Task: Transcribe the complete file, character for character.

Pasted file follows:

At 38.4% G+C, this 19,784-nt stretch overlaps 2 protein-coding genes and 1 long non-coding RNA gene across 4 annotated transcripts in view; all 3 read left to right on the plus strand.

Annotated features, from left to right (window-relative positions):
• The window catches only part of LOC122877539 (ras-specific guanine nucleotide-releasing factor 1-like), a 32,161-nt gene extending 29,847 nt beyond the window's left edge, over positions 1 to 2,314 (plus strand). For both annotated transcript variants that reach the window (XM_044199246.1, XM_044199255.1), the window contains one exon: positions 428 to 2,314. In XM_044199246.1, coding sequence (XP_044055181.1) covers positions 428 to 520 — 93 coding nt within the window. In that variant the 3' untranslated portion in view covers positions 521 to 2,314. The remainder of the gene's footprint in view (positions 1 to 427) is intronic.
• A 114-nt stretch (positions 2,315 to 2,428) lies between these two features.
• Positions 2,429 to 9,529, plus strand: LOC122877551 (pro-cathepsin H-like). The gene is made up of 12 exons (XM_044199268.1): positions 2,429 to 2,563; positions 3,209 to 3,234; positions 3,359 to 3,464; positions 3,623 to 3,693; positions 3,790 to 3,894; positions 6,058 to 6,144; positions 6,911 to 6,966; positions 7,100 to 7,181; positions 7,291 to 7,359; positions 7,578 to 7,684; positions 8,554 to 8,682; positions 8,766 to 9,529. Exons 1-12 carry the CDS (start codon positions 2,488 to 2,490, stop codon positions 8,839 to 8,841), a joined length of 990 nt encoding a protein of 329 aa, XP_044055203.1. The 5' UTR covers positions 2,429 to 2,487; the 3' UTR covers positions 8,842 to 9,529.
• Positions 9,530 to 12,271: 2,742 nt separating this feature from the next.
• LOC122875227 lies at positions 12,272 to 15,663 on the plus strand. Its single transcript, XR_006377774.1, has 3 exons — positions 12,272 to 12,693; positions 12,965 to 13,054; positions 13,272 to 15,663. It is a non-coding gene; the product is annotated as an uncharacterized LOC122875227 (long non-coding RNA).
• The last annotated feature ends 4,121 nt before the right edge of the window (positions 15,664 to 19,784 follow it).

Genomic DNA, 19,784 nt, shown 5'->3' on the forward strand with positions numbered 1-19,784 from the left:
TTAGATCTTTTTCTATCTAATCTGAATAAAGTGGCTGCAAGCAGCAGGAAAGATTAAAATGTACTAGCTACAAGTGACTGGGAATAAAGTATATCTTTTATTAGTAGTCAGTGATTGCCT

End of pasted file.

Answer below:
At 38.4% G+C, this 19,784-nt stretch overlaps 2 protein-coding genes and 1 long non-coding RNA gene across 4 annotated transcripts in view; all 3 read left to right on the plus strand.

Annotated features, from left to right (window-relative positions):
• The window catches only part of LOC122877539 (ras-specific guanine nucleotide-releasing factor 1-like), a 32,161-nt gene extending 29,847 nt beyond the window's left edge, over positions 1 to 2,314 (plus strand). For both annotated transcript variants that reach the window (XM_044199246.1, XM_044199255.1), the window contains one exon: positions 428 to 2,314. In XM_044199246.1, coding sequence (XP_044055181.1) covers positions 428 to 520 — 93 coding nt within the window. In that variant the 3' untranslated portion in view covers positions 521 to 2,314. The remainder of the gene's footprint in view (positions 1 to 427) is intronic.
• A 114-nt stretch (positions 2,315 to 2,428) lies between these two features.
• Positions 2,429 to 9,529, plus strand: LOC122877551 (pro-cathepsin H-like). The gene is made up of 12 exons (XM_044199268.1): positions 2,429 to 2,563; positions 3,209 to 3,234; positions 3,359 to 3,464; positions 3,623 to 3,693; positions 3,790 to 3,894; positions 6,058 to 6,144; positions 6,911 to 6,966; positions 7,100 to 7,181; positions 7,291 to 7,359; positions 7,578 to 7,684; positions 8,554 to 8,682; positions 8,766 to 9,529. Exons 1-12 carry the CDS (start codon positions 2,488 to 2,490, stop codon positions 8,839 to 8,841), a joined length of 990 nt encoding a protein of 329 aa, XP_044055203.1. The 5' UTR covers positions 2,429 to 2,487; the 3' UTR covers positions 8,842 to 9,529.
• Positions 9,530 to 12,271: 2,742 nt separating this feature from the next.
• LOC122875227 lies at positions 12,272 to 15,663 on the plus strand. Its single transcript, XR_006377774.1, has 3 exons — positions 12,272 to 12,693; positions 12,965 to 13,054; positions 13,272 to 15,663. It is a non-coding gene; the product is annotated as an uncharacterized LOC122875227 (long non-coding RNA).
• The last annotated feature ends 4,121 nt before the right edge of the window (positions 15,664 to 19,784 follow it).

Genomic DNA, 19,784 nt, shown 5'->3' on the forward strand with positions numbered 1-19,784 from the left:
TTAGATCTTTTTCTATCTAATCTGAATAAAGTGGCTGCAAGCAGCAGGAAAGATTAAAATGTACTAGCTACAAGTGACTGGGAATAAAGTATATCTTTTATTAGTAGTCAGTGATTGCCT